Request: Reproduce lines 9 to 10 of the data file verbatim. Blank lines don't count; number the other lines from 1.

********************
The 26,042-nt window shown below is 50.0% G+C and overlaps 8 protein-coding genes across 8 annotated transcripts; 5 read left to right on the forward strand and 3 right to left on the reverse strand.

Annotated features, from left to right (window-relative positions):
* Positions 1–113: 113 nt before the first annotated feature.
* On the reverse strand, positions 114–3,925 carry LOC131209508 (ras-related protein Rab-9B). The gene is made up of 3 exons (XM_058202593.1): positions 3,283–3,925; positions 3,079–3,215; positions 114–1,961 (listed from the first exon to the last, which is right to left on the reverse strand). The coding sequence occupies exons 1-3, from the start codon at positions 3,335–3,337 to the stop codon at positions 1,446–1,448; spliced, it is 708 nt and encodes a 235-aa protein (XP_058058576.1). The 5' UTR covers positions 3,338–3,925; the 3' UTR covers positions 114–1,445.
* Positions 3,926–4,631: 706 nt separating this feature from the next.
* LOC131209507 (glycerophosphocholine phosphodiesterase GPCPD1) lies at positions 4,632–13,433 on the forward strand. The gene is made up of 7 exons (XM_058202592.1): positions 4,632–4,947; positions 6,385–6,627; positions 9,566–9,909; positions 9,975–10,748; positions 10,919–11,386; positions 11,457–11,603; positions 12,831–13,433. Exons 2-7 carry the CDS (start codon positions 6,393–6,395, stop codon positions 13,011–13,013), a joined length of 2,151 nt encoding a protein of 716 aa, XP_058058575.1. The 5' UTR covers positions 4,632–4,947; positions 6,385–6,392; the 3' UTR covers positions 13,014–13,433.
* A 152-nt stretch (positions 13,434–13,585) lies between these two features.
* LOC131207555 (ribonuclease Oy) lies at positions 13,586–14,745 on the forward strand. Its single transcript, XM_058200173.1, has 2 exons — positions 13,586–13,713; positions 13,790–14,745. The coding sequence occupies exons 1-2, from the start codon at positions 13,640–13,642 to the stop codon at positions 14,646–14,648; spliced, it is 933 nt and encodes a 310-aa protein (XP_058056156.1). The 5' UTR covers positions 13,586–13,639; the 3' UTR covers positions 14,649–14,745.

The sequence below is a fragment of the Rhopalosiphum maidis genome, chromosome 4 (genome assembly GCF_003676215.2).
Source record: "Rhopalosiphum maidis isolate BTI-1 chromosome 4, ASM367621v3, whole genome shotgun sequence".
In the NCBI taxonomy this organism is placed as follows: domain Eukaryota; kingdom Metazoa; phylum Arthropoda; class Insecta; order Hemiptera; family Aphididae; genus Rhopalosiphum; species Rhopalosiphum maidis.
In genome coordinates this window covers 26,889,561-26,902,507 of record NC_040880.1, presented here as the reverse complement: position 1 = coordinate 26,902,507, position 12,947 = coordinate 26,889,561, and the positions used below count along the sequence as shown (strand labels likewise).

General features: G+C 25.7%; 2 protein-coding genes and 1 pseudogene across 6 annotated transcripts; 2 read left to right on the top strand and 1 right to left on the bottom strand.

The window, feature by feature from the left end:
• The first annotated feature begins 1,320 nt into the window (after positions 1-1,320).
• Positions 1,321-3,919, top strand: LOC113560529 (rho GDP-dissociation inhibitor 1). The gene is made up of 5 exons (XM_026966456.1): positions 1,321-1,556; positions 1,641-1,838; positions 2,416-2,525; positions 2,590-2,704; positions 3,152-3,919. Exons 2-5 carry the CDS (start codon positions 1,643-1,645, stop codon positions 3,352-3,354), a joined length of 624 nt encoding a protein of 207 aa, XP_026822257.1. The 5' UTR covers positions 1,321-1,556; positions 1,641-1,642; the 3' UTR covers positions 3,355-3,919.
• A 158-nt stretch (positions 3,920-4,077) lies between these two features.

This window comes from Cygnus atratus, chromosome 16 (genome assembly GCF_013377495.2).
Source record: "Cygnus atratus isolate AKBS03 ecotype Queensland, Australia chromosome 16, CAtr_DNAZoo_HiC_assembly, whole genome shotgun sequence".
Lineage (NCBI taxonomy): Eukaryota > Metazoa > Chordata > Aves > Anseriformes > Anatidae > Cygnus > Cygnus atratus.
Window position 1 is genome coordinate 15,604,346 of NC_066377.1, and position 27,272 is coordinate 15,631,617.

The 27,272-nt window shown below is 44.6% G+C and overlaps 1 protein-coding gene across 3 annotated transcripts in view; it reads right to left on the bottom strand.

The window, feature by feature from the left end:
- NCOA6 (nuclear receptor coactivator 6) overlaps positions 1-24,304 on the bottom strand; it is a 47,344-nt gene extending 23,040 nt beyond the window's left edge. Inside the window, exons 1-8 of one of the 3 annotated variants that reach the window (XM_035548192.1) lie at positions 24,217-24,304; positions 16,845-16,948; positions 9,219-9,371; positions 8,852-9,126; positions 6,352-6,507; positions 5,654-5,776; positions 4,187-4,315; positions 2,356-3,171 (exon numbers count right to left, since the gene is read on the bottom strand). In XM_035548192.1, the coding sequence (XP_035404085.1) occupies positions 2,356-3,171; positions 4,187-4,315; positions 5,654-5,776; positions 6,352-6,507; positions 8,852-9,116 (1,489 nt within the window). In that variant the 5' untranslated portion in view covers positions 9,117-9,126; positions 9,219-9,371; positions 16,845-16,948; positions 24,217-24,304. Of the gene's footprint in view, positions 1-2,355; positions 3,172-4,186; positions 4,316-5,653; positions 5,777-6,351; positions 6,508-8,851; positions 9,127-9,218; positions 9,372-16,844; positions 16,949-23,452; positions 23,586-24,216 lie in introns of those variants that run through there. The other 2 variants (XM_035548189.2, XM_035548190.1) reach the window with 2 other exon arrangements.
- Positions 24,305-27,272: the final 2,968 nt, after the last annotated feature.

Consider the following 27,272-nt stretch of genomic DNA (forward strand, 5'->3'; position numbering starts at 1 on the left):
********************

The sequence below is a fragment of the Rhopalosiphum maidis genome, chromosome 4 (genome assembly GCF_003676215.2).
Source record: "Rhopalosiphum maidis isolate BTI-1 chromosome 4, ASM367621v3, whole genome shotgun sequence".